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Astrophysicists describe new way that stars form

Czech scientists document how a collision of giant interstellar bubbles in the Milky Way gives rise to new suns.

The Milky Way as seen from earth.

Two astrophysicists from Masaryk University and the Czech Academy of Sciences have discovered a new way in which stars can form in space. Their work involves observing “interstellar bubbles” that form close to massive and highly luminous stars and they have recently noticed a collision of two such bubbles that gave rise to new stars at the site of the collision. Their work has been published in the prestigious journal Astronomy & Astrophysics.

The proportions of the two pairs of interstellar bubbles observed by the two women are astounding, reaching up to 200 light years across.

“A collision of such giant bodies leads to the formation of new stars at the site of the collision. These, in turn, cause the formation of a new bubble, which is much younger and consequently much smaller than the original colliding bubbles,” explains Lenka Zychová from the Department of Theoretical Physics and Astrophysics at the MU Faculty of Science.

Massive and highly luminous stars ionize the surrounding air, which consists mostly of hydrogen. The hydrogen expands due to the increase in temperature, giving rise to interstellar bubbles. As Zychová describes, “The hot gas bubble then gradually picks up the surrounding cooler gas, creating a shell of dense gas around the inner, warmer part of the bubble.”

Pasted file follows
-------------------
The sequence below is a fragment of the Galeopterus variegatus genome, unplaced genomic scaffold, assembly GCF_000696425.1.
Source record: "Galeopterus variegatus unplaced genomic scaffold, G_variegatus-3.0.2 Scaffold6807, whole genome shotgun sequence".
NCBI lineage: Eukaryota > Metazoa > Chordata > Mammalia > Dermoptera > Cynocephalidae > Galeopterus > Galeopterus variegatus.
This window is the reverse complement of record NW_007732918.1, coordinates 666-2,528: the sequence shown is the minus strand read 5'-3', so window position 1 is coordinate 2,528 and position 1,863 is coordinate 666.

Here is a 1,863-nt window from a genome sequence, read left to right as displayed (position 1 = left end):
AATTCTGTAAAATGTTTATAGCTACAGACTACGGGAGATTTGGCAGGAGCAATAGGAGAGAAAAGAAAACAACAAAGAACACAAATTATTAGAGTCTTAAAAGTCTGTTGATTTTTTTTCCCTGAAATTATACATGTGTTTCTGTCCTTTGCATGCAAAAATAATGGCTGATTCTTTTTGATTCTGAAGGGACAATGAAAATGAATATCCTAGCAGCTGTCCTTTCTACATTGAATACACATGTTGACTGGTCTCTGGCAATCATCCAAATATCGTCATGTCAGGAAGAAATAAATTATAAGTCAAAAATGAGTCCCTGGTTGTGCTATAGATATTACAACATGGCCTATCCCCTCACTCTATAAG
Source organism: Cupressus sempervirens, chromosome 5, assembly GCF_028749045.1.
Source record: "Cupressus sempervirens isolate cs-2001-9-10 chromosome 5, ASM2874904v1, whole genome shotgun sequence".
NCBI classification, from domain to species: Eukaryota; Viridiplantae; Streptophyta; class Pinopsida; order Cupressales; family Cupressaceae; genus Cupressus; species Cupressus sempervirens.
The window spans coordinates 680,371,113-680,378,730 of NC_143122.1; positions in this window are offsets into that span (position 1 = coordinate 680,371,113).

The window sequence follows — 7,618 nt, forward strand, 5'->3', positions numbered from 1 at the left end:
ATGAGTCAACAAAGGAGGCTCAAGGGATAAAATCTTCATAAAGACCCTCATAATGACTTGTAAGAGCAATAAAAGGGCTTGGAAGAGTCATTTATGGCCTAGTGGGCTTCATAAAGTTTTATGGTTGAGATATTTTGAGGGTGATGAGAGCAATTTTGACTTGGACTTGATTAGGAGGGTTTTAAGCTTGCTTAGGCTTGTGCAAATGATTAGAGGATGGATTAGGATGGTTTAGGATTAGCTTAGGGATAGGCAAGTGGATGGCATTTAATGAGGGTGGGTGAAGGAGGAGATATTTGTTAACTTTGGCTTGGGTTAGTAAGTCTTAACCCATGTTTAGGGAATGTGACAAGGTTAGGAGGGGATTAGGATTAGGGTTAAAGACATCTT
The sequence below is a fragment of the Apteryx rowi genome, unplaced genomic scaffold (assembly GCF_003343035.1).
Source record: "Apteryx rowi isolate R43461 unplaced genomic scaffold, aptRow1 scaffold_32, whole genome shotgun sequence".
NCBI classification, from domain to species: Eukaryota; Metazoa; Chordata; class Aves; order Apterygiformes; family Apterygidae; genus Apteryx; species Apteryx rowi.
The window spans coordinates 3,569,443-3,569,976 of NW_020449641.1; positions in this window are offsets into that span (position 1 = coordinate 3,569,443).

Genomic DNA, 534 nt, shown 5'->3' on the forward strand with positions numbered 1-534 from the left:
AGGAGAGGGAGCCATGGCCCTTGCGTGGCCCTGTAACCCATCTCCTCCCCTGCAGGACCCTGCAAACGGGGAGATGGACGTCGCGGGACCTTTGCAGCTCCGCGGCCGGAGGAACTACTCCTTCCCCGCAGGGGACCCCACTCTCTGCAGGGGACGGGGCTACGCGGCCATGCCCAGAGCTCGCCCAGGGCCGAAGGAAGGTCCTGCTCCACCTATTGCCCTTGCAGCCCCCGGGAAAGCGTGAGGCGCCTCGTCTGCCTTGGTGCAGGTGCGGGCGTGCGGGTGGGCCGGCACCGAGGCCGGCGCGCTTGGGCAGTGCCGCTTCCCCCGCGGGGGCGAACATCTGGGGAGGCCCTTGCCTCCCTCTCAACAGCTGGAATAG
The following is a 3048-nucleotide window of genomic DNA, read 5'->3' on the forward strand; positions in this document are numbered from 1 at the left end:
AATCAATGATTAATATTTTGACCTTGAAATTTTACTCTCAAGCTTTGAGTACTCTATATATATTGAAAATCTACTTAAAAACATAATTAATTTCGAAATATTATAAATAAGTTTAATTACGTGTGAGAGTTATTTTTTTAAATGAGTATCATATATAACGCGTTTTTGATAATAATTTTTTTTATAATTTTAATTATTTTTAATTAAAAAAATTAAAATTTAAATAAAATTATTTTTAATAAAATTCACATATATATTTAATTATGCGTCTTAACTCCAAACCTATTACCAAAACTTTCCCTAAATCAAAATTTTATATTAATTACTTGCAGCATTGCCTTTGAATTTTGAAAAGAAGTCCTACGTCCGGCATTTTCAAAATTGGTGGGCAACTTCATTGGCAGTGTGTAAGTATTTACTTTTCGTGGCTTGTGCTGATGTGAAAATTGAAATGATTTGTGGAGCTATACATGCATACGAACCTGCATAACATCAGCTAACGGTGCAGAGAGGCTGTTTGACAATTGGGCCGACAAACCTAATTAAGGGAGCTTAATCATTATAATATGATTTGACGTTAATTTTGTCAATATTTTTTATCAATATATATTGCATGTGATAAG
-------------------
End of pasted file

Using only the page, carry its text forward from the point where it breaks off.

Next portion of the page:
One of the observed pairs of colliding bubbles. At the site of the collision, you can see a bright area: this is where the new star formation takes place. The picture was taken in a radio continuum, showing the luminous ionized hydrogen.

One of the observed pairs of colliding bubbles. At the site of the collision, you can see a bright area: this is where the new star formation takes place. The picture was taken in a radio continuum, showing the luminous ionized hydrogen.

Together with her colleague Soňa Ehlerová from the Czech Academy of Sciences, Zychová observes bubbles using electromagnetic radiation emitted by neutral hydrogen. In this way, they were able to identify individual bubbles in our Milky Way galaxy, calculate the distances, and thus discover the collision.

The reason why new stars can form in the shells of interstellar bubbles is that as they expand, these bubbles pick up enormous amounts of interstellar material, several tens of thousands times the mass of our Sun. This leads to a gravitational collapse, creating star seeds. Another reason is that star seeds are present in the gas cloud where the bubble expands. As Zychová adds, “Moreover, their collision means there is pressure on the collected interstellar matter from two directions, which significantly increases the likelihood of star formation.”